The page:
•Numerous recent inquiries
•Missing pages and/or supplements
•Employment discrepancies
•Social Security alerts

Employment and Income Documentation

•Applicant's job title is generic, e.g., "manager," "Vice President"
•Employer's address is a post office box, the property address, or applicant's current residence
•Applicant's residence is (will be) in location remote from employer
•Employer name is similar to a party to the transaction, e.g., utilizes applicant's initials
•Employer unable to be contacted
•Year-to-date or past-year earnings are even dollar amounts
•Withholding not calculated correctly (check FICA tables)
•Withholding totals don't foot from pay advice to pay advice
•Pay period dates overlap and/or don't correspond with other documentation
•Abnormalities in paycheck numbering
•Handwritten VOE, pay stubs, or W-2 forms
•W-2 form presented is not the employee's copy
•Employer's identification number has a format other than 12-3456789
•Income appears to be out of line with type of employment
•Self-employed applicant does not make estimated tax payments
•Real estate taxes or mortgage interest claimed, but no ownership of real property disclosed
•Tax returns not signed or dated
•High income applicant without paid preparer
•Paid preparer signs taxpayer's copy of tax returns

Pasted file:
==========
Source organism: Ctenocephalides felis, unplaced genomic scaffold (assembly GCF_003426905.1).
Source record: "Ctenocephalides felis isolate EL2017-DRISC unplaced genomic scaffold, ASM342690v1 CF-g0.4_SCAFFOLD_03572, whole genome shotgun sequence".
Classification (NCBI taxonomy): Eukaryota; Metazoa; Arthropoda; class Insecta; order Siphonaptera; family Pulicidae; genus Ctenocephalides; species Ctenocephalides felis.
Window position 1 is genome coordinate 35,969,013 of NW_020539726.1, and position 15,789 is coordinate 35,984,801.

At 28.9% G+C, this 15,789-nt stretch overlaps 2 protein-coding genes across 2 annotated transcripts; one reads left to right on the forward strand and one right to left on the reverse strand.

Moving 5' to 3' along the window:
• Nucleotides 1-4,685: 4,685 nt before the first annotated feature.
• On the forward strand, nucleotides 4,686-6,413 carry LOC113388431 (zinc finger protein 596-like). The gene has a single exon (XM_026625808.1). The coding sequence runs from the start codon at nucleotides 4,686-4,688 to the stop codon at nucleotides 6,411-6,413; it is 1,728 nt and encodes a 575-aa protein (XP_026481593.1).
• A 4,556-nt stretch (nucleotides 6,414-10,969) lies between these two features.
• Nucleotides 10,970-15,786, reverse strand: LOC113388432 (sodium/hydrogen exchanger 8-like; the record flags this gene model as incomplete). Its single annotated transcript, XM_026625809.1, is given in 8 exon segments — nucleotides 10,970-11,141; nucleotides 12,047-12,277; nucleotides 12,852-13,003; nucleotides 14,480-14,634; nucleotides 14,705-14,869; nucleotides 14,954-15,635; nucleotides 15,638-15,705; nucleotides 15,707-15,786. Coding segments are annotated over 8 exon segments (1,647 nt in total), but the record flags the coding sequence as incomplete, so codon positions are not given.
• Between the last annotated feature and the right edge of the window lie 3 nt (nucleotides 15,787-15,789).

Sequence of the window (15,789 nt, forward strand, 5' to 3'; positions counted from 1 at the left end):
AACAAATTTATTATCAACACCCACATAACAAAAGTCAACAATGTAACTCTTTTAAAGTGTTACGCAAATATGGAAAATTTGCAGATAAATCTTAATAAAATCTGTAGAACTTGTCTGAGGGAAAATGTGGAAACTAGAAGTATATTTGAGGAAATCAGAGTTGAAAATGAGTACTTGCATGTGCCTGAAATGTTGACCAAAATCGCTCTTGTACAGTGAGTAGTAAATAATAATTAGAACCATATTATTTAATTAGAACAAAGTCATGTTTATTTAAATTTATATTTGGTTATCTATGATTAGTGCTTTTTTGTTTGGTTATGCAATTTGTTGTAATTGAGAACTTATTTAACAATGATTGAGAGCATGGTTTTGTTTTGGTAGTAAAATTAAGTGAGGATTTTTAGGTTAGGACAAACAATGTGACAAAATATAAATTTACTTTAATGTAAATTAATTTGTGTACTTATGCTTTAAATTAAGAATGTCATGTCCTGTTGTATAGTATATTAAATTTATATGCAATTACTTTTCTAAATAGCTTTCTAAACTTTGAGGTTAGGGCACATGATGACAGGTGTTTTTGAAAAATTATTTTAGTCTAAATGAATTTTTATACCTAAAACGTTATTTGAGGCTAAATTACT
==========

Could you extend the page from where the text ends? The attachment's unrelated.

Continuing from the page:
•Interest and dividend income don't substantiate assets
•Applicant reports substantial income but has no cash in bank
•Large increase in housing expense
•Reasonableness test: income appears to be out of line with type of employment, applicant age, education and/or lifestyle

Asset Documentation

•Down payment source is other than deposits (gift, sale of personal property)
•Applicant's salary doesn't support savings on deposit
•Applicant doesn't utilize traditional banking institutions
•Pattern of loyalty to financial institutions other than the subject lender
•Balances are greater than the FDIC, SIPC insured limits
•High asset applicant's investments are not diversified
•Excessive balance maintained in checking account
•Dates of bank statements are unusual or out of sequence
•Recently deposited funds without a plausible paper-trail or explanation
•Bank account ownership includes unknown parties
•Balances verified as even dollar amounts
•Two-month average balance is equal to present balance
•Source of earnest money is not apparent
•Earnest money isn't reflected in account withdrawals
•Earnest money is from a bank or account with no relationship to the applicant
•Bank statements do not reflect deposits consistent with income
•Reasonableness Test: Assets appear to be out of line with type of employment, applicant age, education and/or lifestyle

Appraisal

•Appraisal ordered by a party to the transaction
•Occupant shown to be tenant or unknown
•Owner is someone other than seller shown on sales contract
•Appraisal indicates transaction is a refinance, but other documentation reflects a purchase
•Purchase price is substantially higher than predominant market value
•Purchase price is substantially lower than predominant market value
•Subject property obsolescence is minimized
•Large positive adjustments made to comparable properties
Comparables' sales prices don't bracket the subject's value
•Comparable sales are not similar in style, size and amenity
•Dated sales used as comparable sales